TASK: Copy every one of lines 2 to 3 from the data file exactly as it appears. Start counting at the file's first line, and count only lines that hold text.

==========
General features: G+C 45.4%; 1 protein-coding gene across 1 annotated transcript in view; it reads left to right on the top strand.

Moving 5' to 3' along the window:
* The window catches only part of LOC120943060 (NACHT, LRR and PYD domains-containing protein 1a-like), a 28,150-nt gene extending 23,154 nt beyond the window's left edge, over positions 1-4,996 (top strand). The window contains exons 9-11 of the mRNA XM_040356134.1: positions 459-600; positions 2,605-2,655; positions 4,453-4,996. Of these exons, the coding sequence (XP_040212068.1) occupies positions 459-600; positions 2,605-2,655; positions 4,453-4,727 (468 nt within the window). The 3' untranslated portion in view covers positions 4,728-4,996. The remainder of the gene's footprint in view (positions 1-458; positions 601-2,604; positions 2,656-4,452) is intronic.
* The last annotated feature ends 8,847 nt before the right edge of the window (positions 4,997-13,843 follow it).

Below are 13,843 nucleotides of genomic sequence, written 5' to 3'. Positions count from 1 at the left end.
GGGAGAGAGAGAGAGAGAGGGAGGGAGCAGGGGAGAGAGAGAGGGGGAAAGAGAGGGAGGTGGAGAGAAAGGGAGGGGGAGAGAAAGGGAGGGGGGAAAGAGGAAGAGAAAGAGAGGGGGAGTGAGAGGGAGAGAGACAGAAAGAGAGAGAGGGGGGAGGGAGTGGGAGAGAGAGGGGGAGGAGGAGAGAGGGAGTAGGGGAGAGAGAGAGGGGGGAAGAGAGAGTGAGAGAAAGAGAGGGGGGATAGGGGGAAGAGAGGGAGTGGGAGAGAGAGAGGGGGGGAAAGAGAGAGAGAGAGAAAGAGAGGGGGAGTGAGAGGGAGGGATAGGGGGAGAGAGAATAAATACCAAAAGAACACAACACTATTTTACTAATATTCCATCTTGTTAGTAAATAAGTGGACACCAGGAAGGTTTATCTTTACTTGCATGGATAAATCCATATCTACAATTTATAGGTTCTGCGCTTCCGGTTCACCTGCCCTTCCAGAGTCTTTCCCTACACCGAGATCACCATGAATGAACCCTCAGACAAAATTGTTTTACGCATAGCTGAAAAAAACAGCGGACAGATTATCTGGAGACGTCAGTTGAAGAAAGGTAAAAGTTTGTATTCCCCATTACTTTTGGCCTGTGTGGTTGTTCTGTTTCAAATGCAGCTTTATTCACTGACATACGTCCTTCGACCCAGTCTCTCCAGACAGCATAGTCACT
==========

Moving 5' to 3' along the window:
* The window catches only part of LOC120943060 (NACHT, LRR and PYD domains-containing protein 1a-like), a 28,150-nt gene extending 23,154 nt beyond the window's left edge, over positions 1-4,996 (top strand). The window contains exons 9-11 of the mRNA XM_040356134.1: positions 459-600; positions 2,605-2,655; positions 4,453-4,996. Of these exons, the coding sequence (XP_040212068.1) occupies positions 459-600; positions 2,605-2,655; positions 4,453-4,727 (468 nt within the window). The 3' untranslated portion in view covers positions 4,728-4,996. The remainder of the gene's footprint in view (positions 1-458; positions 601-2,604; positions 2,656-4,452) is intronic.